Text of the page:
We used a sulfhydryl activity assay similar to the one developed by Colin Thorpe’s group  to screen recombinant QSOX1 against a library of pharmacologically active compounds, LOPAC1280. In this enzymatic assay (Supplementary Figure S1A), rQSOX1 oxidizes a reduced RNAse A or DTT substrate, producing H2O2 detected by a luminescent reaction. In the presence of a QSOX1 inhibitor, the sulfhydryl oxidase activity of QSOX1 is blocked, preventing disulfide bond formation and H2O2 production. The relative inhibitory activity of LOPAC1280 is plotted in Figure S1B. We identified ebselen (Figure S1C) as an inhibitor of QSOX1 enzyme activity, with greater inhibitory activity against QSOX1 than GOx (Figure S1D); the IC50 for ebselen inhibition of QSOX1 and GOx was determined to be 5.4 μM and 20.5 μM, respectively. Confirmation of ebselen’s inhibitory activity was obtained by HyPerBlu luminescent detection (Figure S1D, middle plot) and HVA-based fluorescent assays showing decreased fluorescence as inhibitor concentration increases (Figure S2).
Ebselen reduces tumor cell invasion
One of the fundamental properties of malignant cells leading to metastatic disease is invasion. Since ebselen inhibits QSOX1, we hypothesized that it would suppress invasion of tumor cells similar to shRNA-mediated knockdown of QSOX1.
MIAPaCa-2, BXPC3, 786-O, and UOK117 cells were incubated in matrigel-coated invasion chambers in serum-free media in the presence of ebselen or vehicle. Invading cells were quantified after 20 hours (Figure 2). Isogenic MIAPaCa-2 lines were generated that express shRNAs specific for QSOX1 (sh742 and sh528) or a nonspecific sequence (shScr) (Figure 2A). shScr cells exposed to 5 μM – 15 μM ebselen showed decreased invasion compared to DMSO vehicle-treated cells, with reductions of 91%, 94%, and 98%, respectively. sh742 cells showed greater than 60% decreased invasion compared to shScr cells. Invasion was rescued to levels of vehicle-treated shScr wells when 50 nM active rQSOX1 was added to sh742 wells at the initiation of the assay (Figure 2A, sixth bar). rQSOX1 pre-incubated with 15 μM ebselen and then added to sh742 cells, however, did not rescue invasion. These results suggest that one of the mechanisms by which ebselen suppresses invasion is through QSOX1 inhibition.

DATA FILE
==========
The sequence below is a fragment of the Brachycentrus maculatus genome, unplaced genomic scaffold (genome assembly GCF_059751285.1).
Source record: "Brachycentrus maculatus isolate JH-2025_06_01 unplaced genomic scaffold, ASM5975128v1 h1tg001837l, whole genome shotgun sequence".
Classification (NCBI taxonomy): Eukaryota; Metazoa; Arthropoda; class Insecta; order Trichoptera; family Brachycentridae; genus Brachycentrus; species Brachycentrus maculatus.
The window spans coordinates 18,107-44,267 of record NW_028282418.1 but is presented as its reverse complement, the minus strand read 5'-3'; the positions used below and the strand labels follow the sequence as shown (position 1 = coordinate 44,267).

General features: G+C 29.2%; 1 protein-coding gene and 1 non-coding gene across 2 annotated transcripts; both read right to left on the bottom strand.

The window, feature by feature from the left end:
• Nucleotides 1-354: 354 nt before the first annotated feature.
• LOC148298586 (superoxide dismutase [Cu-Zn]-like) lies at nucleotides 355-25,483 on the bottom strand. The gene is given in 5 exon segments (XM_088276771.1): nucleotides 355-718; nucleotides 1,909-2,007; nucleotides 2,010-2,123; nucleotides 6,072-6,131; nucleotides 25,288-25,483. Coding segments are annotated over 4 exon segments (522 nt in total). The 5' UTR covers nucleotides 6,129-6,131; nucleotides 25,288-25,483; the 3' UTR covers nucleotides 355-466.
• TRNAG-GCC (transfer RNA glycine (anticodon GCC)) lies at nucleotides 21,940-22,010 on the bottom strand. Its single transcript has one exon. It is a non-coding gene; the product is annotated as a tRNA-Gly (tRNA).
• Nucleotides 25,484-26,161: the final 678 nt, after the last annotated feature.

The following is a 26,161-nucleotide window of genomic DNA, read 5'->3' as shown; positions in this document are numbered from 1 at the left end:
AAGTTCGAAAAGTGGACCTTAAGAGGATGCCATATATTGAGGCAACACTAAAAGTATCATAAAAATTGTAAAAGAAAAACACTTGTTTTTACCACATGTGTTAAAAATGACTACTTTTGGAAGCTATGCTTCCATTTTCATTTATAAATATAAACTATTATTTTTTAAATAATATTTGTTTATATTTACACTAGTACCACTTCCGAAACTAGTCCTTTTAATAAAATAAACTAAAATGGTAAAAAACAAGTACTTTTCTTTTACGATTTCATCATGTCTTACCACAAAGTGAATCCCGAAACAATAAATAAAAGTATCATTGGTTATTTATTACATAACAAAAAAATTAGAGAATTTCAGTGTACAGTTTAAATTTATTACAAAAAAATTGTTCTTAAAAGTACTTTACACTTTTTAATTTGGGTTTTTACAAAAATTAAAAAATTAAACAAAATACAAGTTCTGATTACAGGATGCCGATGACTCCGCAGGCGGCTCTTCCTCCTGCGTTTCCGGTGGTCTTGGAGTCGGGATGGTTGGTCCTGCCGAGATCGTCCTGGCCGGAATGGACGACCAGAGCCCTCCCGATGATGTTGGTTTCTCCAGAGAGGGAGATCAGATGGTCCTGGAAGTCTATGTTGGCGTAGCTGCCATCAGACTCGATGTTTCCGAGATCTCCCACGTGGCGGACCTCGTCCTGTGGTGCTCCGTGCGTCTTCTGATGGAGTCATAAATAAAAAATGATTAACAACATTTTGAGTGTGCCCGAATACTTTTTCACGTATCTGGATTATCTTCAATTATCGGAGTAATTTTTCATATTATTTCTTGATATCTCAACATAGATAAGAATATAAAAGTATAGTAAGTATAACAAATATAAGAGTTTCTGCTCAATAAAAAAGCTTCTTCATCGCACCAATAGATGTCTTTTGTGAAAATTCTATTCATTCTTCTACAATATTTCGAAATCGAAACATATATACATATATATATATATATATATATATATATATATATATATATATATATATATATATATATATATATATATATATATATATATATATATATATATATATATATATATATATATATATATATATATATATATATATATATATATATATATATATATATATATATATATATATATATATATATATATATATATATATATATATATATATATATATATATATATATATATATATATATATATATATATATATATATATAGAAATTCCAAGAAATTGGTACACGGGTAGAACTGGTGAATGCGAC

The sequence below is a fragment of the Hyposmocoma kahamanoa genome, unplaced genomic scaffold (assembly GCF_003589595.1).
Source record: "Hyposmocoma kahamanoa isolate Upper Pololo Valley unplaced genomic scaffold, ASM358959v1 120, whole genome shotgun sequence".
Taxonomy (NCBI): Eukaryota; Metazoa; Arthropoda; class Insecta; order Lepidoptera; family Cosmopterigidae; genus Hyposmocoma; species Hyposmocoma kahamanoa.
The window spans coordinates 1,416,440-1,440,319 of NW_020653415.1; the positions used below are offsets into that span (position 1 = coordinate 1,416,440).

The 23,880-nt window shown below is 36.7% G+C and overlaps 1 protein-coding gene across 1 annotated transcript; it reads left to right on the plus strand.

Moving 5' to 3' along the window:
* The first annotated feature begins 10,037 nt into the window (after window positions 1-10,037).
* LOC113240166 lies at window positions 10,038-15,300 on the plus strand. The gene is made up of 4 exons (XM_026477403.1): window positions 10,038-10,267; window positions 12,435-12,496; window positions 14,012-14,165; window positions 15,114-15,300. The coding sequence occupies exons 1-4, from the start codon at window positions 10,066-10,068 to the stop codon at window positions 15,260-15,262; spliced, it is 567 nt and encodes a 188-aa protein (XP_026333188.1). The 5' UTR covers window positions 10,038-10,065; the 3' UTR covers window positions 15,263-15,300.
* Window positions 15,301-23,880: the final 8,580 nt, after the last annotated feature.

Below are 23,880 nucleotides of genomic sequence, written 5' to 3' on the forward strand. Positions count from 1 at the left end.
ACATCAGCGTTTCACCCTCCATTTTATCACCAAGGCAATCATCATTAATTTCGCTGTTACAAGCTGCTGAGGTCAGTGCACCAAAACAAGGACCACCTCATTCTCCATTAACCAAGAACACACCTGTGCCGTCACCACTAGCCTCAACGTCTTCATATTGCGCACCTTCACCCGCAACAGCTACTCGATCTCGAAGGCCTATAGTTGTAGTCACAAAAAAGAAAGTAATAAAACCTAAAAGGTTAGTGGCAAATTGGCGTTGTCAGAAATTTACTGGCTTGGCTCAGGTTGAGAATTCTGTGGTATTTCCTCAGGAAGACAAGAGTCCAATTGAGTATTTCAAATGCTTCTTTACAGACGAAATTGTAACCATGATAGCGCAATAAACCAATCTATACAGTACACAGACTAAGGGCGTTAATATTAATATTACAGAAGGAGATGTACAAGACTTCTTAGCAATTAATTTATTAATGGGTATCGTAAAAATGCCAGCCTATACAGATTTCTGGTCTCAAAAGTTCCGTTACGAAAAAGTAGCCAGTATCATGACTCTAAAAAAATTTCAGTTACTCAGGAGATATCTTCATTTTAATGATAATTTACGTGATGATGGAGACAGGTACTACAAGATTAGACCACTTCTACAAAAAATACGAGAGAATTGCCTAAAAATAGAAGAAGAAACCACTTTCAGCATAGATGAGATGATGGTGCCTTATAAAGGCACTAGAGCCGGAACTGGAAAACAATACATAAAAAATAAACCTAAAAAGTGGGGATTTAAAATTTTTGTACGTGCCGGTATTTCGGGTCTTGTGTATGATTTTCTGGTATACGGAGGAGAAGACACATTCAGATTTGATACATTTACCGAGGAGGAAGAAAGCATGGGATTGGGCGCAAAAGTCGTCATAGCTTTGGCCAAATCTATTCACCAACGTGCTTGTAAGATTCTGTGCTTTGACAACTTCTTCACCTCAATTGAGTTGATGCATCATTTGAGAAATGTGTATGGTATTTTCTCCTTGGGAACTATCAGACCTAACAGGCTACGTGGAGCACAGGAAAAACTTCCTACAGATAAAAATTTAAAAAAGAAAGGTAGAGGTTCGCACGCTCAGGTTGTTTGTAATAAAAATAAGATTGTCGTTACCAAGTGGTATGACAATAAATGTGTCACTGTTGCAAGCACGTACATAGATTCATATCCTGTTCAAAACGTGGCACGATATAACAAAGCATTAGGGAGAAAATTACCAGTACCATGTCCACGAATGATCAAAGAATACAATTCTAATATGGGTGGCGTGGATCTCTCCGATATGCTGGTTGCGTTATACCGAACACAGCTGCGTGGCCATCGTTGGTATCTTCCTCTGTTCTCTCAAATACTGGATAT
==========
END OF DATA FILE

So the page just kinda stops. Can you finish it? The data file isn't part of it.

Figure 1: Growth of MIAPaCa-2 tumors over 28 days in nude mice. A. Growth kinetics of MiaPaca-2 tumors with QSOX1 knockdowns (sh742 triangles, sh528 circles), scrambled control (squares), or untreated (diamonds). B. Final tumor masses on day 28. C. Images of shScr (top), sh528 (middle), or sh742 (bottom) tumors dissected from mice on day 28. Significance was determined by T-test; knockdowns were compared to vehicle-treated tumors. *p < 0.05. Bar = 3 mm.
Figure 2: Ebselen inhibits invasion of pancreatic and renal cell cancer cell lines through a Matrigel basement membrane. A. Isogenic MIAPaCa-2 cell lines transduced with a QSOX1-specific shRNA (sh742) or a nonspecific sequence (shScr) were incubated for 20 hours in invasion well inserts; cells were exposed to 5–15 uM ebselen or vehicle +/- 50 nM rQSOX1 (sh742 only). Invasion of B. BXPC3, C. 786-O, and D. UOK117 cells exposed to ebselen or vehicle. Vehicle was 0.15% DMSO. Error bars represent SEM. For A significance for ebselen-treated shScr cells was calculated for vehicle-treated shScr cells. For sh742 cells, significance is relative to sh742 cells treated with rQSOX1 alone. Statistical significance was determined by T-test. *p < 0.05, **p < 0.01.
We also quantified invasion in ebselen-treated BXPC3, 786-O, and UOK117 cells (Figure 2B–2D). Ebselen suppressed invasion in these tumor cell lines in a concentration-dependent manner. At 5 μM, BXPC3 invasion was reduced by 85%, 89% for 786-O, and 40% for UOK117. 10 μM ebselen treatment decreased BXPC3, 786-O, and UOK117 invasion by 95%, 97%, and 80% compared to vehicle-treated cells, respectively. Near total inhibition of invasion was observed for each cell line treated with 15 μM ebselen. These results were statistically significant in BXPC3 and UOK117 with p-values calculated at < 0.05. Results for 786-O were not statistically significant (p = 0.08 – 0.09), but show a similar dose-response.
Ebselen reduces tumor growth in vivo
Nude mice subcutaneously injected with MIAPaCa-2 cells were treated for 28 days with ebselen by oral gavage at two clinically achievable doses to determine if ebselen suppresses tumor growth in vivo. As shown in Figure 3, daily treatment with ebselen at both high (640 μg) and low (160 μg) doses suppressed tumor growth in MIAPaCa-2 nude mouse xenografts. There was no difference in tumor size between high and low doses, but tumors in mice treated with 160 μg ebselen were ~56% smaller than vehicle-treated mice at day 28. There was no difference in the average mouse weights between the vehicle and ebselen-treated groups (Figure S3), suggesting that the observed difference in tumor growth were not due decreased appetite or decreased nutrient absorption in ebselen-treated mice. Taken together, these results suggest that ebselen decreases tumor growth in vivo.
Ebselen covalently binds to QSOX1